Long walks were also a feature of my summer, and I stuck to it by making it a habit to get off the train 4 miles away from my destination. I’ve recently cut down my beer consumption by noticing that I most often bought beer when stopping off at the supermarket on the way home in the evening – now I make sure I go shopping on a Sunday morning (when beer isn’t an impulse buy) and never pop in on the way home any more. I few years ago I lost a ton of weight by following a well-planned fortnightly eating routine, and the weight stayed off until I moved house and broke the routine.

    The easiest way to habitualise your behaviour is to fit it in with your normal day. In order to walk, I don’t need to change my route, I just need to get off the train early.

  10. Angela says:

    How you think about the stumble is important too. You touched on this under Self-destructiveness. If you feel like you have completely failed and you can’t do anything right and you’ll never meet your goal… then chances are that you won’t succeed. But if you recognize a stumble as just a stumble, a temporary fixable setback, then it’s possible to move forward and get back on track.

    I just finished the book ‘Learned Optimism’ by Martin Seligman. It outlines the benefits of optimism for success and provides tools for moving from pessimistic thinking to optimistic thinking. It’s a good read and could have implications in financial decision-making and management.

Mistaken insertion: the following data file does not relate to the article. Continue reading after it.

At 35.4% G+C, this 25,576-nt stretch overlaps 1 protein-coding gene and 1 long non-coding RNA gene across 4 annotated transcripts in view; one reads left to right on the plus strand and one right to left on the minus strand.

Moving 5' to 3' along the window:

11. Bavaria says:

    Every moment is a new start.

  12. John S says:

    Great post, Trent; this really resonates with me. I suspect that such cyclical behaviour is nearly universal. We all recognize room for improvement in our lives, and we all have bad habits that impede this change. It’s part of the human condition.

  13. I think it’s the humaness in all of us with each of these breakdowns. They’re inevitable because we aren’t perfect! The cause isn’t always something wrong inside–we live in a world that’s constantly, relentlessly pulling us in other directions, many of them “easy” or otherwise enticing.

    The solution is having the ability to get back up and get on track after falling off. The discipline part isn’t necessarily avoiding distraction, but the ability to correct our course. Distractions are bound to happen, and sometimes we’ll fall into them–all it takes is the right (or wrong)combination of circumstances…then we need to get back up.

    Very insightful post, and follow up comments!